She earlier downplayed differences on Iran, saying the sides were “absolutely in agreement” on preventing Iran from obtaining nuclear arms, specifying that the agreement itself was in dispute.
Merkel has also continued to champion the traditional approach to Middle East peacemaking, calling for the establishment of a Palestinian state and for Israel to refrain from taking unilateral steps, such as settlement construction, that could undermine peace prospects.
In contrast, Trump has largely held off from criticizing Israeli settlement activity in the West Bank, recognized Jerusalem as its capital and moved the U.S. Embassy there. He also has cut funding to the Palestinians and fully pinned the blame for stalled Mideast peace talks on them.
But on Thursday the criticism was restrained, with Merkel again advocating for the establishment of a Palestinian state but agreeing to speak to Palestinian President Mahmoud Abbas — following Netanyahu’s request — over charges that he is stymieing any new peace talks and plunging Gaza into greater crisis.
“I have promised the prime minister that in the aftermath of the German-Israeli consultations, I will call the Palestinian President (Mahmoud Abbas). I will inform him and also ask him some questions which also have to do with the situation in Gaza,” she said. “I have heard from the prime minister that we also need to encourage the Palestinian side that they come to the negotiating table and I will do this.”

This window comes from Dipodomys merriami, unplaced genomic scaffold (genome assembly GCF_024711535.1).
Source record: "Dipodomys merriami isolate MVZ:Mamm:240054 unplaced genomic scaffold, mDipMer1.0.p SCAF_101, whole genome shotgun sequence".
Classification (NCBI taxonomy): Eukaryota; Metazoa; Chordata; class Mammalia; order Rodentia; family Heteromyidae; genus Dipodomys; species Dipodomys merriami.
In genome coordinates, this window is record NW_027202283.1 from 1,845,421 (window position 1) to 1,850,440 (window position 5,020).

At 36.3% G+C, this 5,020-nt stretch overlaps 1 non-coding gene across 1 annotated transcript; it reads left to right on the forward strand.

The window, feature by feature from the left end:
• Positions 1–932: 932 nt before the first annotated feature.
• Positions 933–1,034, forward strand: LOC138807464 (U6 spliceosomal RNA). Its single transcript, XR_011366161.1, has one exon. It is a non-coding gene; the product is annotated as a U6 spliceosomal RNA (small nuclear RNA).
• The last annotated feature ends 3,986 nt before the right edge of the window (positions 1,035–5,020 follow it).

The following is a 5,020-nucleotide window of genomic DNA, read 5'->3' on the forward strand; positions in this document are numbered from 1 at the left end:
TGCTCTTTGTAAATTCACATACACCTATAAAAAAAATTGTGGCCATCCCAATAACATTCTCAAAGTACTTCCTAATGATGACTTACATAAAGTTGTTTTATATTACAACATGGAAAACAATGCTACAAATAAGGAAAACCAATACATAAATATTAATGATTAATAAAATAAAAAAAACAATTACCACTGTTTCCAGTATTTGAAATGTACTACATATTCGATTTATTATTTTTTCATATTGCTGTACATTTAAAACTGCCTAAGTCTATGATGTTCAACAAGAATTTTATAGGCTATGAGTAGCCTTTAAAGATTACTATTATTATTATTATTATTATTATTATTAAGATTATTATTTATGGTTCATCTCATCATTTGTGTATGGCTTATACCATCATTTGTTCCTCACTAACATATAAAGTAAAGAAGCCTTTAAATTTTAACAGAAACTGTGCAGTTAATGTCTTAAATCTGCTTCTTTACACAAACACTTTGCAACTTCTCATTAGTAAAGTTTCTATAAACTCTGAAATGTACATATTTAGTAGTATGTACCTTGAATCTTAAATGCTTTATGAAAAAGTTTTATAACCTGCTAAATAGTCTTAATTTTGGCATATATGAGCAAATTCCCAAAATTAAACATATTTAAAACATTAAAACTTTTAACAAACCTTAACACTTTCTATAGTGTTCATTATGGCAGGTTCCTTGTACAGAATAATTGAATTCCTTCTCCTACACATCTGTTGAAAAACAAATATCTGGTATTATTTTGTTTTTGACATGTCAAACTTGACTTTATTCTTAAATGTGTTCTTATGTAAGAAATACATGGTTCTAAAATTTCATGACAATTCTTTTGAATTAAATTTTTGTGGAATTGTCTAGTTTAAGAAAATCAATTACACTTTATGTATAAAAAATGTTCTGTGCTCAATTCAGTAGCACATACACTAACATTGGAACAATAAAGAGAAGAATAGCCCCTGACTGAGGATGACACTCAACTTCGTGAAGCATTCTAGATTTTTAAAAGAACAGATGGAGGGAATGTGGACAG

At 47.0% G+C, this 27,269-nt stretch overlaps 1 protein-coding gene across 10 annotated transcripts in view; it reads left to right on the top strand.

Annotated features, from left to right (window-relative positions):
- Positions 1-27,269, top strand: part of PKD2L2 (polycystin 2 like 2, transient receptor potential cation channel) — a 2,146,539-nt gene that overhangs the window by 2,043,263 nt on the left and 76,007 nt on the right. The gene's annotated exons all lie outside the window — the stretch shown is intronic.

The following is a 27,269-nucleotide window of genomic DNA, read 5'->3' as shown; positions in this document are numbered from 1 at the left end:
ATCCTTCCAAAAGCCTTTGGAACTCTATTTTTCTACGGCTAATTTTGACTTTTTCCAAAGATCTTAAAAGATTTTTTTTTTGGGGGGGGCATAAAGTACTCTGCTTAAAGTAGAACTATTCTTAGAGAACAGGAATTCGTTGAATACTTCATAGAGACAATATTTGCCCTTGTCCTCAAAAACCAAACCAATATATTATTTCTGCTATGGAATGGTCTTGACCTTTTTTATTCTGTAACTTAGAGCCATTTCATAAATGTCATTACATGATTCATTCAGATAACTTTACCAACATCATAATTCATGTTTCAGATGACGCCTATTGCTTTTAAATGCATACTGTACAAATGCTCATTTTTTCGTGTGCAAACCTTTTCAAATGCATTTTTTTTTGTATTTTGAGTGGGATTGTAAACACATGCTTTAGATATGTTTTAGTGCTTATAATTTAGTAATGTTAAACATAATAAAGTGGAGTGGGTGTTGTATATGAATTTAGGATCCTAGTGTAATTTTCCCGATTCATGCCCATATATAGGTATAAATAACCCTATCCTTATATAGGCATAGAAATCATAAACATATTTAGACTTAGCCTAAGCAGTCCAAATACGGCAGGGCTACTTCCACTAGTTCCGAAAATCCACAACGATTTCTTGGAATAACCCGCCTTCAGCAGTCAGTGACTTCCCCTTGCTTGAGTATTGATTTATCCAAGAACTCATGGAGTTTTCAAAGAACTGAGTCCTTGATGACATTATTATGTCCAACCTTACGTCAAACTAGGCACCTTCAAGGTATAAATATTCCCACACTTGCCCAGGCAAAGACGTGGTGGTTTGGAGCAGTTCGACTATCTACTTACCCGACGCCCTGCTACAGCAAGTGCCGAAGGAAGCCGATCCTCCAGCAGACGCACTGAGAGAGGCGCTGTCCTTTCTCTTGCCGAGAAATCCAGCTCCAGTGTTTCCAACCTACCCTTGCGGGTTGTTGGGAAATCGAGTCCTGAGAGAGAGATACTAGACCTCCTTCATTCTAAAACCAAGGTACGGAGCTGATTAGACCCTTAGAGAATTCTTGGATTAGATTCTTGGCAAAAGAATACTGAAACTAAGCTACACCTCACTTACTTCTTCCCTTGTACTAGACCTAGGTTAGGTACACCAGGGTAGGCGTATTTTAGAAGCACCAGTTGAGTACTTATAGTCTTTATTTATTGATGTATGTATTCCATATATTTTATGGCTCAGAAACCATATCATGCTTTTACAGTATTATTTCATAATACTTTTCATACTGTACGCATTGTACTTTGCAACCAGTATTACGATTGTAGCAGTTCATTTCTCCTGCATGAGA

Germany has also been among the European countries calling on Israel to refrain from carrying out its plans to demolish a West Bank hamlet that Israel says was illegally built. On Thursday, however, she said the issue was “an Israeli decision” and strongly denied reports that she had threatened to call off the trip if the demolition went forward.
Israel has offered to resettle the 180 Bedouin Palestinian residents of the Khan al-Ahmar encampment a few miles (kilometers) away. But Palestinians and their European backers say the demolition is aimed at displacing Palestinians in favor of settlement expansion and would deal a devastating blow to hopes for Palestinian statehood.